If director John Sayles transposed They Shoot Horses, Don't They? from bustling Santa Monica to a dusty, ill-lit Midwestern dancehall, it might sound something like AT THE EDGE OF DISASTER, the fourth album from the Detroit-based Blueflowers.
“You take all the fun out of hate when you’re impossible,” vocalist Kate Hinote laments over the dour shuffle of the album’s namesake opening track, setting a purgatorial tone for things to come. The gathering storm blows the doors open by track five, “A Little is Too Much”, with Hinote wailing, “If we play this out / Your only protection is to unbreak my heart” like a heartland banshee.
Not all is doom and gloom, however. “Everywhere”, with its breezy chorus and galloping castanets, recalls the Spector-esque pop sensibility manifest in earlier outings such as “Maybe”, from the band’s 2011 disc, IN LINE WITH THE BROKEN-HEARTED. Still, even the brightest moments, like the beautifully rainy refrain of “I Can’t Let Go” and “Thoughtless or Dumb” (“I swear to see the next time / That there won’t be a next time”), are tinged with shadow.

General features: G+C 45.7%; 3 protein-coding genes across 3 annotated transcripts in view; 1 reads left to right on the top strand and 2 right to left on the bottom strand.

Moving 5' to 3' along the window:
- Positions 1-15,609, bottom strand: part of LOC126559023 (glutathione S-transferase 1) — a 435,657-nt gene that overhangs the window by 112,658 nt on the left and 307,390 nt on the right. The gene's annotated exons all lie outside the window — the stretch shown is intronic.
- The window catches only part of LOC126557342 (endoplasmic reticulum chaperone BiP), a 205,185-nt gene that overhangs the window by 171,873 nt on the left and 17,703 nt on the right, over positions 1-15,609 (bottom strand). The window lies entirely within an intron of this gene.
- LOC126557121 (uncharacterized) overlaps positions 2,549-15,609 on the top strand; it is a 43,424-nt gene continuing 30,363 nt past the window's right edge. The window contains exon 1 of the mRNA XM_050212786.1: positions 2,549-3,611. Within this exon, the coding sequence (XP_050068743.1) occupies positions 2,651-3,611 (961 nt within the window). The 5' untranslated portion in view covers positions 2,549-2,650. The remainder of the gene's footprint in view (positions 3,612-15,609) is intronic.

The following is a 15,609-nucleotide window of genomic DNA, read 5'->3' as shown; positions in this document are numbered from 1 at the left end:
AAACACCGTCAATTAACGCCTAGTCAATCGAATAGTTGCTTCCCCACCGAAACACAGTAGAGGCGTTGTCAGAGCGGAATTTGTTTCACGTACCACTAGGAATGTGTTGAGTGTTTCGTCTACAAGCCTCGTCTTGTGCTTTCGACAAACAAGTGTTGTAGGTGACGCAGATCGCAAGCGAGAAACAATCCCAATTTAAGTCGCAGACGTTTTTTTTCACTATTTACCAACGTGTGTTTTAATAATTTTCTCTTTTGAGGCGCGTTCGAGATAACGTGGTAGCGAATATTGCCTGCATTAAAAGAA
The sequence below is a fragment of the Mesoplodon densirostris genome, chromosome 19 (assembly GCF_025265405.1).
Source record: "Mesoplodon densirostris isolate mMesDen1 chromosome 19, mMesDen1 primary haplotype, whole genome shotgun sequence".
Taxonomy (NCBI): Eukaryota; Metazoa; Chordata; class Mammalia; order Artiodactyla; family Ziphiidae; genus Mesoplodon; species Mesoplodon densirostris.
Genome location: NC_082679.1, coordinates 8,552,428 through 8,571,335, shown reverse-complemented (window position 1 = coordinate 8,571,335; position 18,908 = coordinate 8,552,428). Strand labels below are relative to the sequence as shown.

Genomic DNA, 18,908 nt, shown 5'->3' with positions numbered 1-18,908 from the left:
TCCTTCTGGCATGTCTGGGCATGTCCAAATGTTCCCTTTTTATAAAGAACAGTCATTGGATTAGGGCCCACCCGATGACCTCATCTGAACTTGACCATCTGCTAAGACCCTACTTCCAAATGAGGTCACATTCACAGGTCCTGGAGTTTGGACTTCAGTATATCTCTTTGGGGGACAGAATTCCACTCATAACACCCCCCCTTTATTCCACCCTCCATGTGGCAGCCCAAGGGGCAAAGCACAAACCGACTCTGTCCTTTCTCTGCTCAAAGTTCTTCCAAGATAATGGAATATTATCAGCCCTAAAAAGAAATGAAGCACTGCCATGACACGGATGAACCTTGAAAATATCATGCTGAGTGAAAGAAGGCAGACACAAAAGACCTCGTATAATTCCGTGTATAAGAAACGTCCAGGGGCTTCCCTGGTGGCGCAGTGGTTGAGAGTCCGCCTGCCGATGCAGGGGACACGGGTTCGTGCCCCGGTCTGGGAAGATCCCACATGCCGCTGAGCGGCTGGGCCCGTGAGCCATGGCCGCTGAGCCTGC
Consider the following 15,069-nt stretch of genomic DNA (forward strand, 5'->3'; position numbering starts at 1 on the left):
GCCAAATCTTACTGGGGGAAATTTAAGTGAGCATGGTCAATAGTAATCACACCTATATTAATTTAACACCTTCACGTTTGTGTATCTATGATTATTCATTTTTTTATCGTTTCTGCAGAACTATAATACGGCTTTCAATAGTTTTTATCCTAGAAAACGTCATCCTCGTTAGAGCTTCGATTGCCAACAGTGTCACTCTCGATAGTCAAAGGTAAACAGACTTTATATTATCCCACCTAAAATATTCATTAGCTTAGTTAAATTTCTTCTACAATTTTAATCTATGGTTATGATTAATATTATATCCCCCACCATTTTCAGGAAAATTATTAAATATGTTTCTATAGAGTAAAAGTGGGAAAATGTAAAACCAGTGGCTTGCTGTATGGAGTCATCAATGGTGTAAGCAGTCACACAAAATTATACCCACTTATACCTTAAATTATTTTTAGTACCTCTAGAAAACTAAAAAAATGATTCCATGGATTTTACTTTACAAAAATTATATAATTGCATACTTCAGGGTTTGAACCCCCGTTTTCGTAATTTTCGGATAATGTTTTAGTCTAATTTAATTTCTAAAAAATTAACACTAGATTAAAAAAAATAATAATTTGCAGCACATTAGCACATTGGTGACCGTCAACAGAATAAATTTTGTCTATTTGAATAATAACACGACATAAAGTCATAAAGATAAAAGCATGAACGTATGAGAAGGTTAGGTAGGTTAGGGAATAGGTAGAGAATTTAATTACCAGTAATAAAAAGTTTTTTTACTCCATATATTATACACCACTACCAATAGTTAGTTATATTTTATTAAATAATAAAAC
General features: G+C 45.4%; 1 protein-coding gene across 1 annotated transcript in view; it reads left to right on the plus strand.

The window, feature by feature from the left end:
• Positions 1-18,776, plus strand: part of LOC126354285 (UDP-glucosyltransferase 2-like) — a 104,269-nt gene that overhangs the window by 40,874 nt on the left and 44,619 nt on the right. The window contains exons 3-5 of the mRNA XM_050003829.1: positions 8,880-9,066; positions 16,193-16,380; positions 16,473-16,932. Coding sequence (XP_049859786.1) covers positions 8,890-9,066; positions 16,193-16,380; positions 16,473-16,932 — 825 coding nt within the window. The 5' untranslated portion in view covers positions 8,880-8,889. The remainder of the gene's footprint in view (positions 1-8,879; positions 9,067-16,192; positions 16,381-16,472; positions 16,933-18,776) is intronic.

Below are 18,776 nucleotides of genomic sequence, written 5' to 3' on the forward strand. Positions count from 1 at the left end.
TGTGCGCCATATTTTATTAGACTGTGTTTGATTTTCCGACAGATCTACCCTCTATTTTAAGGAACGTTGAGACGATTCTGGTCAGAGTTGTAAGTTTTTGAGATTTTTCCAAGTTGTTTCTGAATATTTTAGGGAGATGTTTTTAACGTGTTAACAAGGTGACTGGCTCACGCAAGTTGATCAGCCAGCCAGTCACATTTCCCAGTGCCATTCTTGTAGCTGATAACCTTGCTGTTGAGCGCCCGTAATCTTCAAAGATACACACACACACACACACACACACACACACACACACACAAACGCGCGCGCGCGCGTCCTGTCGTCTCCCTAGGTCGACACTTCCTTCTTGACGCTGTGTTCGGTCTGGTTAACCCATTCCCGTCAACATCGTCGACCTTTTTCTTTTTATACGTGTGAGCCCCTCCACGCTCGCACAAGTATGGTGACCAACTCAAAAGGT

Blueflowers guitarist/producer Tony Hamera and company – including Erica Stephens (bass), David Johnson (acoustic guitar), Jim Faulkner (drums), and Erin Williams (organ/backing vocals) – provide the ideal canvas for Hinote’s vocal brushstrokes, occasionally accented with guest instrumentation, such as Julia Stephenson’s weepy violin on the loping “In the Way”.
Indeed, the handgun ensconced by the floral cover art belies from the outset the Blueflowers’ “folk-noir” as the flip side of the happy pop coin. Fans of the band’s previous work and newcomers alike will find AT THE EDGE OF DISASTER at once haunted and haunting.